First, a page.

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ISSN: 2157-7587
Hydrology: Current Research

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Statistical Analysis of Trend and Change Point in Surface Air Temperature Time Series for Midnapore Weather Observatory, West Bengal, India

Bisai D1, Chatterjee S2, Khan A3* and Barman NK3
1Department of Geography, Agra SSB College, Agra, India
2Department of Geography, Presidency University, Kolkata, India
3Department of Geography and Environment Management, Vidyasagar University, Midnapore, India
Corresponding Author : Ansar Khan
Department of Geography and Environment Management
Vidyasagar University, Midnapore, West Bengal, India
Tel: 03222276554
E-mail: [email protected]
Received March 16, 2014; Accepted April 23, 2014; Published April 28, 2014
Citation: Bisai D, Chatterjee S, Khan A, Barman NK (2014) Statistical Analysis of Trend and Change Point in Surface Air Temperature Time Series for Midnapore Weather Observatory, West Bengal, India. Hydrol Current Res 5:169. doi: 10.4172/2157-7587.1000169
Copyright: © 2014 Bisai D, et al. This is an open-access article distributed under the terms of the Creative Commons Attribution License, which permits unrestricted use, distribution, and reproduction in any medium, provided the original author and source are credited.
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Abstract

This research article aims to detect the short term as well as long term significant changes in the surface air temperature time series for Midnapore Weather observation station, West Bengal, India. The temperature time series data has been collected from Indian Meteorological station, Kolkata, for the period from 1941-2010. Fluctuations and trends of annual mean temperature, annual mean maximum temperature and annual mean minimum temperature time series were statistically examined. To identify the abrupt change in trend, the cumulative sum chart (CUSUM) and Bootstrapping were employed on the considered data set. The major change point in the annual mean temperature occurred around 2001 at level 1 (Confidence level 100%). On the other hand, the annual mean maximum temperature and annual mean minimum temperatures have level 1 change points in 2001 and 1969 respectively. The results show that, one can be 100% confident that the annual mean maximum temperature significantly changed between 1998 and 2001. Similarly, annual mean minimum temperature changed between 1963 and 1971 as a confidence level of 98%. Before the change in 2001, annual mean temperature was 27.11°C; while after the level 1 change the temperature becomes 25.1°C. The mean of annual maximum temperature for the period from 1941-2010 has been 34.017°C which reduced to 30.25°C for rest of the period in consideration. For the annual mean minimum temperature, the time series can be divided into two segment taking 1968 as the last point of the first segment for which the average value is 22.38°C, while the second segment, the average value is 18.077°C. The analysis has identified 13 abrupt change points in three temperature time series.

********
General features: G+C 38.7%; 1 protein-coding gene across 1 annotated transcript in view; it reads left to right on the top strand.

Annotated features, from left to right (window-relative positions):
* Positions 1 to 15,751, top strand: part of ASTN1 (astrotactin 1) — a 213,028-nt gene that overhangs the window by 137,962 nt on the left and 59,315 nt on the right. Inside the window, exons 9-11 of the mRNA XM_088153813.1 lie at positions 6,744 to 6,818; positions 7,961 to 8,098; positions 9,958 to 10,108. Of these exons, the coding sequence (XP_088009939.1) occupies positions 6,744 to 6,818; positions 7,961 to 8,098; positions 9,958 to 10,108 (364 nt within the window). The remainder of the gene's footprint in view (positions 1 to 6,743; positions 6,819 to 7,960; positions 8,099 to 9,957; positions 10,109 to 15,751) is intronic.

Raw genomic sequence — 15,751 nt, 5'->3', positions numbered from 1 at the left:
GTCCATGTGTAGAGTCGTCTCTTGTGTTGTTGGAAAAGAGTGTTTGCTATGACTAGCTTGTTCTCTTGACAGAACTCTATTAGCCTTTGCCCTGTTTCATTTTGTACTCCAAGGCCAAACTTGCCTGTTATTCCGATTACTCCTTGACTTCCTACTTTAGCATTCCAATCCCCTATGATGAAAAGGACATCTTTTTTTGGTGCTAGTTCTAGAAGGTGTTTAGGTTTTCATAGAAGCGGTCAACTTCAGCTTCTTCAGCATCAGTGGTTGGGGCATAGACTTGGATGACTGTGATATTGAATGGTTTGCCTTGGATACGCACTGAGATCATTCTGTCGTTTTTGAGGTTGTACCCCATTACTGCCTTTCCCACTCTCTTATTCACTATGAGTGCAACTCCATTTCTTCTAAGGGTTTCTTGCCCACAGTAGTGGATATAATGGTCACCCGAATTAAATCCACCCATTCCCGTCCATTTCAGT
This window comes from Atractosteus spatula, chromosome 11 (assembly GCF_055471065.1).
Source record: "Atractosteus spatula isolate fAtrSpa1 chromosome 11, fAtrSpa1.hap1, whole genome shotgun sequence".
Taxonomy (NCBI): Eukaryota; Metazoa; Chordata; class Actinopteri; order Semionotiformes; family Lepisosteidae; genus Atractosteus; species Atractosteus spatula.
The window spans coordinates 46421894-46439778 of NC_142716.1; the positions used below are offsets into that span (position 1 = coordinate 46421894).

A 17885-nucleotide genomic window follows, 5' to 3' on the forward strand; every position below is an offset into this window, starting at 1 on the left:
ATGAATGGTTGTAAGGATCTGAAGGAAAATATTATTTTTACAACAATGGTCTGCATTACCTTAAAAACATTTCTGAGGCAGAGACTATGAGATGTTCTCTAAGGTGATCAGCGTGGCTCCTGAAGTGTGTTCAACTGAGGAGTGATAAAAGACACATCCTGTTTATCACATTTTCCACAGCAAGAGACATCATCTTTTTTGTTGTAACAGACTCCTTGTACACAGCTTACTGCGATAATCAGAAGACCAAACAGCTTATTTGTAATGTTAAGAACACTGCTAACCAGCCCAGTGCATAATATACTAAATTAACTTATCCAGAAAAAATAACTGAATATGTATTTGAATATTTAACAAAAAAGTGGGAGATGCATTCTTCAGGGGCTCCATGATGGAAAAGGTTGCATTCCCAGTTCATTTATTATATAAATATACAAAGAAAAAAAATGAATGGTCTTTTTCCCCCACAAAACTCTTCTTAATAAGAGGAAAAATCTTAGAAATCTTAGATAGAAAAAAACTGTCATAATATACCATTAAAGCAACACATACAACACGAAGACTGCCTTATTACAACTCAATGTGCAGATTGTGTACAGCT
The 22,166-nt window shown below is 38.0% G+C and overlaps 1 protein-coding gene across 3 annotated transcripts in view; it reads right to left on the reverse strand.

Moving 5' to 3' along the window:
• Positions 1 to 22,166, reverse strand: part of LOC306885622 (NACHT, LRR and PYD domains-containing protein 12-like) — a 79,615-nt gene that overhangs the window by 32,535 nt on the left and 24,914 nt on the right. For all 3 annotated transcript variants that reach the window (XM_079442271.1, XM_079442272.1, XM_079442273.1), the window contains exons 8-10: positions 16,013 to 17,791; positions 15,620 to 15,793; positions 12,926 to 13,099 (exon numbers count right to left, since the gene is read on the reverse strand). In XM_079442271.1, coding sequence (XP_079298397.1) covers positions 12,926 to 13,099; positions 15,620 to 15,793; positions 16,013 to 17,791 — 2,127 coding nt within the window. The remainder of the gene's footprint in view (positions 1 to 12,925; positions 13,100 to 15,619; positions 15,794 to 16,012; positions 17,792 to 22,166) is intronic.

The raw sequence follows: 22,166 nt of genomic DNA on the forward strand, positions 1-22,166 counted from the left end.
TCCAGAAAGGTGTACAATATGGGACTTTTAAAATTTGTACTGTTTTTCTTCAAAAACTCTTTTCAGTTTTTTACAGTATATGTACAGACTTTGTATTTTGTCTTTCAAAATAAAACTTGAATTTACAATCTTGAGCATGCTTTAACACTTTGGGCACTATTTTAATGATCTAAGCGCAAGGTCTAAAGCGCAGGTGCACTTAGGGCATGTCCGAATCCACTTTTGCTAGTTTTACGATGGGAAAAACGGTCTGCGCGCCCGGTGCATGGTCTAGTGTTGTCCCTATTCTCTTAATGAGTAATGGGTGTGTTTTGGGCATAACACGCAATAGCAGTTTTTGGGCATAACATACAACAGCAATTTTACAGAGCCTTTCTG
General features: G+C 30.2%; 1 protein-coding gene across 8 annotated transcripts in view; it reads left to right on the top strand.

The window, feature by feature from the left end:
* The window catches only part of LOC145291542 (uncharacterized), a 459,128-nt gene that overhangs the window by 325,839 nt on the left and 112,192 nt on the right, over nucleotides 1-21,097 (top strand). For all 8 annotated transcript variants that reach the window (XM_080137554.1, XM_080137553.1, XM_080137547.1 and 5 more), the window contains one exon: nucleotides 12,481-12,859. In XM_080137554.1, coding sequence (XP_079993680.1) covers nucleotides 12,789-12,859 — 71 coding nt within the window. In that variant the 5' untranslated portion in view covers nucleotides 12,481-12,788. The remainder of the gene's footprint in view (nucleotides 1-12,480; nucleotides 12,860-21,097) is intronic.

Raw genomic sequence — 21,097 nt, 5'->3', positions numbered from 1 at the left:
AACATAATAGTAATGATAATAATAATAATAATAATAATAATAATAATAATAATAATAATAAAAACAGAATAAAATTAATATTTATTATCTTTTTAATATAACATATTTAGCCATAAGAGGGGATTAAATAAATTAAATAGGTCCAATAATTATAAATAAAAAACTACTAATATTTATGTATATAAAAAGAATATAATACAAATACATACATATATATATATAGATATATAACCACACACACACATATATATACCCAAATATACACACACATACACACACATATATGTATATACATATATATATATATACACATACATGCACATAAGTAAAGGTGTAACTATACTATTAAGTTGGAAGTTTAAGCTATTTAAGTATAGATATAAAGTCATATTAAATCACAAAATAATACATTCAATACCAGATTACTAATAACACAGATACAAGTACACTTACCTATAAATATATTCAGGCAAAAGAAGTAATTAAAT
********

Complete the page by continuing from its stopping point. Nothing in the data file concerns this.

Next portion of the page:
Keywords
Change point detection; CUSUM; Bootstrapping; Trend analysis
Introduction
Climate variability and change, and their impacts and associated vulnerabilities are growing concerns worldwide. Global warming induced changes in temperature and rainfall are already evident in many parts of the world, as well as in India. Hazards like floods, droughts, cyclones and others, which may have aggravated due to climate change, are being experienced more frequently in India during the past few decades. In this concern, studies to detect climate change and its various impacts deserve urgent attention. Lowering of agricultural productivity, increased risk of hunger and water scarcity, rapid melting of glaciers and decrease in river flows- all such issues are being discussed in the context of climate change [1]. In the recent past (1971–2003), the warming trend has accelerated at a rate of 0.22°C/10 years [2]. Future projections of climate change using global and regional climate models run by the Indian Institute of Tropical Meteorology (IITM) with different IPCC scenarios indicated a temperature change of about 3-5°C and an increase of 5-10% in summer monsoon rainfall [3,4]. It is also projected that the number of rainy days may decrease by 20-30%, which implies that the intensity of rainfall is likely to increase. Trend analysis and change point detection in different climatological time series for a particular region will lead to a better understanding of the problem of climatic change and future climate scenario. However, the reliable measurements of the climatic parameters are the essential foundation for the quantitative analysis of regional climate. There are several factors affecting the quality of the climate data and these factors must be understood for scientific and climatic analysis. Many researches are globally accepted that recommends that, mode of instrument installation, method of observation, the measurement practices and instruments may differ from station to station in a given country and also there may be change in measuring environment, even for an individual station from time to time [5].